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On 27 April 2023, the United Nations Capital Development Fund (UNCDF), with the support of the Bill & Melinda Gates Foundation, launched the Cash-in/Cash-Out (CICO) project in Addis Ababa, Ethiopia. The launch brought together key stakeholders from Ethiopia's banking sector, MNOs, Fintechs, MFIs, development agencies and other digital financial services ecosystem players. High-level speakers from the National Bank of Ethiopia, the Bill & Melinda Gates Foundation, and the UN Resident Coordinator's office in Ethiopia joined the UNCDF Ethiopia Country Coordinator to express their commitment to the CICO project as a significant step to ensure financial inclusion for all Ethiopians.
Digital Finance Country Lead, Endashaw Tesfaye presents an overview of the project.
The CICO project aims to strengthen Cash-in/Cash-out (CICO) networks in Ethiopia. This will be done through ecosystem-wide boot camps, the improvement or launch of new technology solutions, and the development of a CICO measurement dashboard for industry players, including the regulatory body.
The project will contribute to efforts by the Ethiopian government to achieve 70% account ownership by 2025 as per its revised National Financial Inclusion Strategy 11. According to the World Bank’s 2022 Findex report account ownership in Ethiopia is currently at 46.5%, meaning that efforts at expanding the agent network need to be ramped up to achieve the government's 2025 target. Through this project, different ecosystem players will be empowered to generate meaningful insights and make evidence-based decisions to ensure the inclusion and participation of unserved and underserved constituents in the digital economy.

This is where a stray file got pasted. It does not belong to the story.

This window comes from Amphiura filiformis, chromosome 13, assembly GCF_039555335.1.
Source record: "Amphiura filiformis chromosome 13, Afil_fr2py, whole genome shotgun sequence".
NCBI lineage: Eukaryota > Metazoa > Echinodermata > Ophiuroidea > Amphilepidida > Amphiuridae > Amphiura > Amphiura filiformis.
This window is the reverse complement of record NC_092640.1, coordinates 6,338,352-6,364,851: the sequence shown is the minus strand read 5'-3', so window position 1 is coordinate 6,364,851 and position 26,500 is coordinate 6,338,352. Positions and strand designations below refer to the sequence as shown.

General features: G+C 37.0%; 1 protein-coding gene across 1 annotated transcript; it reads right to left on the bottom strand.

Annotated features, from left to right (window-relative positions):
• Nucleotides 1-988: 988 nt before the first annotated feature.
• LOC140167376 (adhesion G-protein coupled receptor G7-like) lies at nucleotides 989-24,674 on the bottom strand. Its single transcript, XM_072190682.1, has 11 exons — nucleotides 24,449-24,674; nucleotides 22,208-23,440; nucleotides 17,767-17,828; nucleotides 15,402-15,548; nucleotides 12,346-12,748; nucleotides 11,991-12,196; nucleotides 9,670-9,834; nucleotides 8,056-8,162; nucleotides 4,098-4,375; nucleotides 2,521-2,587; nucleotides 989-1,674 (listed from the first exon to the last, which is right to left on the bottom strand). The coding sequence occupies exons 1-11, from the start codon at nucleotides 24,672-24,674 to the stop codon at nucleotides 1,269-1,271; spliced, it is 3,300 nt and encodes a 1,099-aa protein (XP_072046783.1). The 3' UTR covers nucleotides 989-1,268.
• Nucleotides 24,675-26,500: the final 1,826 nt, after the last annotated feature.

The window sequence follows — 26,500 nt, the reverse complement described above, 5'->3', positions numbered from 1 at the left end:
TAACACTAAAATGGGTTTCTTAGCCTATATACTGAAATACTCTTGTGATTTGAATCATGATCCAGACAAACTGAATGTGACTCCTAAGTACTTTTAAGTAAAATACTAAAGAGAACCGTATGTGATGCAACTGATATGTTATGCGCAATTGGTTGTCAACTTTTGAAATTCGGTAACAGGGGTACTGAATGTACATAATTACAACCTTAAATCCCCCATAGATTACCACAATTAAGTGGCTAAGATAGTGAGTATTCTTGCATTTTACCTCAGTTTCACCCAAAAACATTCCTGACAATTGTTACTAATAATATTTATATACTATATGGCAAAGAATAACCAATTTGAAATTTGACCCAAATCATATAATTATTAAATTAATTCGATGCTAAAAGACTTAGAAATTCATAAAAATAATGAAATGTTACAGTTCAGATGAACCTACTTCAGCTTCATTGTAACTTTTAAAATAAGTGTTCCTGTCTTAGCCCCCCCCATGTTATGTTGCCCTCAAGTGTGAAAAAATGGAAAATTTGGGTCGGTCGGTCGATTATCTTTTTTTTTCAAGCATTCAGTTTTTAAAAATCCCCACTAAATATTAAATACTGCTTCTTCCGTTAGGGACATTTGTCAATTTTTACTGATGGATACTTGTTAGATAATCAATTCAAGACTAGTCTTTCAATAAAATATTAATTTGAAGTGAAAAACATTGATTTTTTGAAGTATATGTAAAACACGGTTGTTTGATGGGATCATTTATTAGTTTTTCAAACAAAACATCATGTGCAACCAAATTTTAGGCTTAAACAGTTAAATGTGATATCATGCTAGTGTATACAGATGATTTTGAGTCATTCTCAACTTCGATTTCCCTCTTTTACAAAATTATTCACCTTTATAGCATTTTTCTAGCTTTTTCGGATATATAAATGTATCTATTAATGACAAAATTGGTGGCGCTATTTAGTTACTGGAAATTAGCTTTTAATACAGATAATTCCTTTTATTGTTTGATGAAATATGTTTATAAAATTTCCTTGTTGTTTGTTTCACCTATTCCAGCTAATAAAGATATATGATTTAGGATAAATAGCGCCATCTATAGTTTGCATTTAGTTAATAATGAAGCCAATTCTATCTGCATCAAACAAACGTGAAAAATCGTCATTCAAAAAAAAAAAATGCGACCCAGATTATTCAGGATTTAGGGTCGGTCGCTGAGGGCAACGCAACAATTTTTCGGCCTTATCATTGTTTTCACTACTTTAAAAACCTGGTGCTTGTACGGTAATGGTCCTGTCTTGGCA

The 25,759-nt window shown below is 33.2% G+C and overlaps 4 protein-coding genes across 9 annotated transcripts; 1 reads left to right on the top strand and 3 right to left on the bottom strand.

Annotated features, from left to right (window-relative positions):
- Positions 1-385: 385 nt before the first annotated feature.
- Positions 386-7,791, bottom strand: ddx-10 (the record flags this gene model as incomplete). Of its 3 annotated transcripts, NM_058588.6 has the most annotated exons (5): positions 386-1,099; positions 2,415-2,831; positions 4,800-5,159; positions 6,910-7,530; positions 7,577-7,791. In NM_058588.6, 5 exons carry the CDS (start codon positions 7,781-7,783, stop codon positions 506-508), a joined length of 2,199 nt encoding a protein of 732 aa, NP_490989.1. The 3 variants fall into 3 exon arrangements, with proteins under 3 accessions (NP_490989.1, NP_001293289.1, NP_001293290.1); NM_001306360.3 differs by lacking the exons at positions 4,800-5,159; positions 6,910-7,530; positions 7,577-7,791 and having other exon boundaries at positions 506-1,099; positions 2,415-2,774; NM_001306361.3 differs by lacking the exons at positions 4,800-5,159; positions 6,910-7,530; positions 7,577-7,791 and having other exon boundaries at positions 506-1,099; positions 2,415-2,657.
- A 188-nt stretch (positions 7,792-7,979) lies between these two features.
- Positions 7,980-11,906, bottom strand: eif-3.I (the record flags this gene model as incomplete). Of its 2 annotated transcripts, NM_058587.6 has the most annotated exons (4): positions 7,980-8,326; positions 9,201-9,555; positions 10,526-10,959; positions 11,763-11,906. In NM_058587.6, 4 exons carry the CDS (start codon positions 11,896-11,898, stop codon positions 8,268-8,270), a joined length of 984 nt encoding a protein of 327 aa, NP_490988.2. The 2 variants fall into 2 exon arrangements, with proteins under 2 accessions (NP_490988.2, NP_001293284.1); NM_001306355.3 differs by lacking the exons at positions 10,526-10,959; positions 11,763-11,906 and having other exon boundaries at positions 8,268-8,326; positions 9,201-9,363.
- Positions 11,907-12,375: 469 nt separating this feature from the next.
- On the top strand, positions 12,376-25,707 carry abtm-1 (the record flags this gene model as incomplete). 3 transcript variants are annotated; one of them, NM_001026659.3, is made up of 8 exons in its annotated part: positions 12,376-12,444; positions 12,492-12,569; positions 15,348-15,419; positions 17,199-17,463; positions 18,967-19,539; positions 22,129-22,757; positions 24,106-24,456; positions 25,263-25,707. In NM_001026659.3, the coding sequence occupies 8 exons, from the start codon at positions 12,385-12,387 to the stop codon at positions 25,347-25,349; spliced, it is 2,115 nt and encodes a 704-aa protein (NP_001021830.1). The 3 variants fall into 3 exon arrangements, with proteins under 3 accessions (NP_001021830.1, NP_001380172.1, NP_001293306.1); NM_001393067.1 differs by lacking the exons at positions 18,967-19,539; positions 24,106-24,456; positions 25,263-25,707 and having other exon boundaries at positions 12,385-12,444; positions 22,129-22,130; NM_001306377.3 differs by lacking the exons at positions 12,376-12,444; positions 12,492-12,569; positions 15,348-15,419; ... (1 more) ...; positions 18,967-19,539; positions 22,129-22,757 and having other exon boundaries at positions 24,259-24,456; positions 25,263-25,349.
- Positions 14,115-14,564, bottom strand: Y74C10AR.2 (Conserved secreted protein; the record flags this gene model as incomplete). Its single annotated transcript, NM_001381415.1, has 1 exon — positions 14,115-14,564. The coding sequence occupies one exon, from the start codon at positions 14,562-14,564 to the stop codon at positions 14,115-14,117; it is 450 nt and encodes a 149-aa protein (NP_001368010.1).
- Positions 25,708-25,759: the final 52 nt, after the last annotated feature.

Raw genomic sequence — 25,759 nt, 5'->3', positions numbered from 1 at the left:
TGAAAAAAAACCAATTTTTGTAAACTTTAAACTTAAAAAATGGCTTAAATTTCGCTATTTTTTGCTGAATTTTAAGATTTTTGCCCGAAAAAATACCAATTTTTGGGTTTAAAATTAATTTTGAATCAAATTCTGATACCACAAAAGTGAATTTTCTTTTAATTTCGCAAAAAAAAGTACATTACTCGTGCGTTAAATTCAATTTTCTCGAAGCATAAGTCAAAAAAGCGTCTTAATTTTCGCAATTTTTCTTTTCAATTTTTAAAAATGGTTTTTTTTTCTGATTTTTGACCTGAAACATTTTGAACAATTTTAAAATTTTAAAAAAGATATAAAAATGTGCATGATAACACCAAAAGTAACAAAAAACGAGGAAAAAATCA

The project will run for two years and focus on activities such as CICO boot camps, a digital distributor incubator, and support to the central bank to expand an automated data collection system on CICO and financial services access points. About 15 service providers, including mobile money providers and their agents, retail banks, microfinance institutions, etc., will receive training in foundational and specialized digital money distribution courses through the boot camps.
Through the digital distributor incubator, CICO managers and technology firms will be able to develop and test the viability of their new technology ideas. Selected service providers (CICO providers and technology firms) with the most viable solutions will be awarded US$50,000 and will work with financial service providers to bring their solutions to market. Through this activity, more sustainable solutions can scale faster, offering better services, lower network costs, and limiting dormancy in agent networks.
Speaking at the launch event, Ariel Delaney, Ethiopia Program Officer, Financial Services for the Poor, Bill & Melinda Gates Foundation, said, "The Gates Foundation recognizes that UNCDF has a strong track record of supporting financial inclusion initiatives in Ethiopia and is well-positioned to implement this project effectively. By partnering with UNCDF, we hope to leverage our expertise and resources to make a meaningful impact in Ethiopia and help to build a more inclusive financial system in the country."